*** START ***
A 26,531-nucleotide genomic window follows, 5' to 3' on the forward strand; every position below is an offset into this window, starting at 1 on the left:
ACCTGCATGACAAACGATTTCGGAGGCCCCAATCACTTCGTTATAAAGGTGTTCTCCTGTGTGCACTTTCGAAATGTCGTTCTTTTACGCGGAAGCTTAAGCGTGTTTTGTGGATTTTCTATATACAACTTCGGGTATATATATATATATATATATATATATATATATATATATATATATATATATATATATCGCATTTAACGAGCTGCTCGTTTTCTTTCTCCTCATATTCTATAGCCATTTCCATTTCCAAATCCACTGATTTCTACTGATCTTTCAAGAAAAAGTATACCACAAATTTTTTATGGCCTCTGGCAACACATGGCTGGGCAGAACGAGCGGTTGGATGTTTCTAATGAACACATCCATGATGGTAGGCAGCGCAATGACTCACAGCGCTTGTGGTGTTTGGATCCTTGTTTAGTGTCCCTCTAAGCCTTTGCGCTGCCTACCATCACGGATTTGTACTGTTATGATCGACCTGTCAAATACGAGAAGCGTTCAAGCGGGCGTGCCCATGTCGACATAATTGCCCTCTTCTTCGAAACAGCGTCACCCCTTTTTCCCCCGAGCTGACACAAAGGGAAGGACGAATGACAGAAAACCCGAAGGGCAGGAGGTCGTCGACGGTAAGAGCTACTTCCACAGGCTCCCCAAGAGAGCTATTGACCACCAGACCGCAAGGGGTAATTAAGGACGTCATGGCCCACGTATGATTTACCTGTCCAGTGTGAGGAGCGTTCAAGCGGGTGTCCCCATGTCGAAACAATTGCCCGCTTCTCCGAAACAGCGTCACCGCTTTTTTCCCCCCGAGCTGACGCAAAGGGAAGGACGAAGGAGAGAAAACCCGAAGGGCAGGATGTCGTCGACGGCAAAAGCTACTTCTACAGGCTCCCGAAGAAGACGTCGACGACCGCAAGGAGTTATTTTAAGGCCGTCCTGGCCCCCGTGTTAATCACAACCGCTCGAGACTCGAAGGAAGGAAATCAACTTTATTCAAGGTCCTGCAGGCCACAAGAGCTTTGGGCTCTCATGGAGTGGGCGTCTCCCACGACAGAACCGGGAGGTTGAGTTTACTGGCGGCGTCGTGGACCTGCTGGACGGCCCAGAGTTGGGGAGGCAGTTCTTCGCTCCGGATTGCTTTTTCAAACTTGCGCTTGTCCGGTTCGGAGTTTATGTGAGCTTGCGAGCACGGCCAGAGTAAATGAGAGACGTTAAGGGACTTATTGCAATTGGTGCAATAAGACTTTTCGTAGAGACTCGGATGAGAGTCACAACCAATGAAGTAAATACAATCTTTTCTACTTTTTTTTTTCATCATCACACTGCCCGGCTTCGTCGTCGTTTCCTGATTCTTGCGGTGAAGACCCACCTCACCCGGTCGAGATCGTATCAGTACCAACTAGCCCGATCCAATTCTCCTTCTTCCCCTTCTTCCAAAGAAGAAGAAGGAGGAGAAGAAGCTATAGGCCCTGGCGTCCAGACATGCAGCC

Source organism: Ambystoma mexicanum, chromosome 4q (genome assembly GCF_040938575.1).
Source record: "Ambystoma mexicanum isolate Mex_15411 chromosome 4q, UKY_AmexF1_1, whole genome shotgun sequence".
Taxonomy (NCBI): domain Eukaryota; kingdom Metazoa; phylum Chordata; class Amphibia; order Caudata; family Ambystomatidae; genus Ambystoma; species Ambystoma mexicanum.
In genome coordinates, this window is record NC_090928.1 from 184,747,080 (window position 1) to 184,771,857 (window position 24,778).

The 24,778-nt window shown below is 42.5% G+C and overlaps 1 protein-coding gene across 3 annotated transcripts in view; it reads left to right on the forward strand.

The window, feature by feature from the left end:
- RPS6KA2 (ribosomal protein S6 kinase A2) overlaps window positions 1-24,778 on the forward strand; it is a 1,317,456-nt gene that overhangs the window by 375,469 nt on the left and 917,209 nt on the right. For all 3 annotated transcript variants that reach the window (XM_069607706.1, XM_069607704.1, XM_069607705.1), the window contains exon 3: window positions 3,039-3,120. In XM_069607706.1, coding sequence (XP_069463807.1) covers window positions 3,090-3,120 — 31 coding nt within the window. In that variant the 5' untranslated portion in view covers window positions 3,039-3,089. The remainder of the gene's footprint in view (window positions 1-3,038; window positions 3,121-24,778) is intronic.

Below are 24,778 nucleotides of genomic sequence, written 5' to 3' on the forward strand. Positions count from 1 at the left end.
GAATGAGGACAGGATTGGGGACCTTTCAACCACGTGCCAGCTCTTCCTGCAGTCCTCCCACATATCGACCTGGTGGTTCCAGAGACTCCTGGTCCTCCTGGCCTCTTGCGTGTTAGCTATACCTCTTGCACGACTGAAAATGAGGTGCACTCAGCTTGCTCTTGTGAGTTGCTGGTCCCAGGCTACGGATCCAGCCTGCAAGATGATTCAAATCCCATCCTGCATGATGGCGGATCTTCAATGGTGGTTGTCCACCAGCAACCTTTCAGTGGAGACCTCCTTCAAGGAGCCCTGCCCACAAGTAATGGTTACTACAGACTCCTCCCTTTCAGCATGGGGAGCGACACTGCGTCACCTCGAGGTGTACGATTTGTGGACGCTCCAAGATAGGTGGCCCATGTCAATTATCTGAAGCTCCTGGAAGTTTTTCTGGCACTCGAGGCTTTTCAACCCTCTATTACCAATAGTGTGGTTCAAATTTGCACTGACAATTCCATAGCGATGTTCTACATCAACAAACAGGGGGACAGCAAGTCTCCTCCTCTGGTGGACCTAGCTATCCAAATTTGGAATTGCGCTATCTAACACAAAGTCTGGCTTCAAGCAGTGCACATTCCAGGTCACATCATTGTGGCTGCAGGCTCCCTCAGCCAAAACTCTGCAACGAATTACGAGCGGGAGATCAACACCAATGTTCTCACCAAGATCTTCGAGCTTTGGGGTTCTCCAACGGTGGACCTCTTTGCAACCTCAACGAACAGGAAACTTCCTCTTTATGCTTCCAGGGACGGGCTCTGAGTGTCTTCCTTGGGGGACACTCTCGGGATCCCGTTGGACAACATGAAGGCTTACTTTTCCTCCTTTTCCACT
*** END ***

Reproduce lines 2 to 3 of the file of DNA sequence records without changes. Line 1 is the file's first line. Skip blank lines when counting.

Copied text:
ACCTGCATGACAAACGATTTCGGAGGCCCCAATCACTTCGTTATAAAGGTGTTCTCCTGTGTGCACTTTCGAAATGTCGTTCTTTTACGCGGAAGCTTAAGCGTGTTTTGTGGATTTTCTATATACAACTTCGGGTATATATATATATATATATATATATATATATATATATATATATATATATATATATATCGCATTTAACGAGCTGCTCGTTTTCTTTCTCCTCATATTCTATAGCCATTTCCATTTCCAAATCCACTGATTTCTACTGATCTTTCAAGAAAAAGTATACCACAAATTTTTTATGGCCTCTGGCAACACATGGCTGGGCAGAACGAGCGGTTGGATGTTTCTAATGAACACATCCATGATGGTAGGCAGCGCAATGACTCACAGCGCTTGTGGTGTTTGGATCCTTGTTTAGTGTCCCTCTAAGCCTTTGCGCTGCCTACCATCACGGATTTGTACTGTTATGATCGACCTGTCAAATACGAGAAGCGTTCAAGCGGGCGTGCCCATGTCGACATAATTGCCCTCTTCTTCGAAACAGCGTCACCCCTTTTTCCCCCGAGCTGACACAAAGGGAAGGACGAATGACAGAAAACCCGAAGGGCAGGAGGTCGTCGACGGTAAGAGCTACTTCCACAGGCTCCCCAAGAGAGCTATTGACCACCAGACCGCAAGGGGTAATTAAGGACGTCATGGCCCACGTATGATTTACCTGTCCAGTGTGAGGAGCGTTCAAGCGGGTGTCCCCATGTCGAAACAATTGCCCGCTTCTCCGAAACAGCGTCACCGCTTTTTTCCCCCCGAGCTGACGCAAAGGGAAGGACGAAGGAGAGAAAACCCGAAGGGCAGGATGTCGTCGACGGCAAAAGCTACTTCTACAGGCTCCCGAAGAAGACGTCGACGACCGCAAGGAGTTATTTTAAGGCCGTCCTGGCCCCCGTGTTAATCACAACCGCTCGAGACTCGAAGGAAGGAAATCAACTTTATTCAAGGTCCTGCAGGCCACAAGAGCTTTGGGCTCTCATGGAGTGGGCGTCTCCCACGACAGAACCGGGAGGTTGAGTTTACTGGCGGCGTCGTGGACCTGCTGGACGGCCCAGAGTTGGGGAGGCAGTTCTTCGCTCCGGATTGCTTTTTCAAACTTGCGCTTGTCCGGTTCGGAGTTTATGTGAGCTTGCGAGCACGGCCAGAGTAAATGAGAGACGTTAAGGGACTTATTGCAATTGGTGCAATAAGACTTTTCGTAGAGACTCGGATGAGAGTCACAACCAATGAAGTAAATACAATCTTTTCTACTTTTTTTTTTCATCATCACACTGCCCGGCTTCGTCGTCGTTTCCTGATTCTTGCGGTGAAGACCCACCTCACCCGGTCGAGATCGTATCAGTACCAACTAGCCCGATCCAATTCTCCTTCTTCCCCTTCTTCCAAAGAAGAAGAAGGAGGAGAAGAAGCTATAGGCCCTGGCGTCCAGACATGCAGCC

Source organism: Ambystoma mexicanum, chromosome 4q (genome assembly GCF_040938575.1).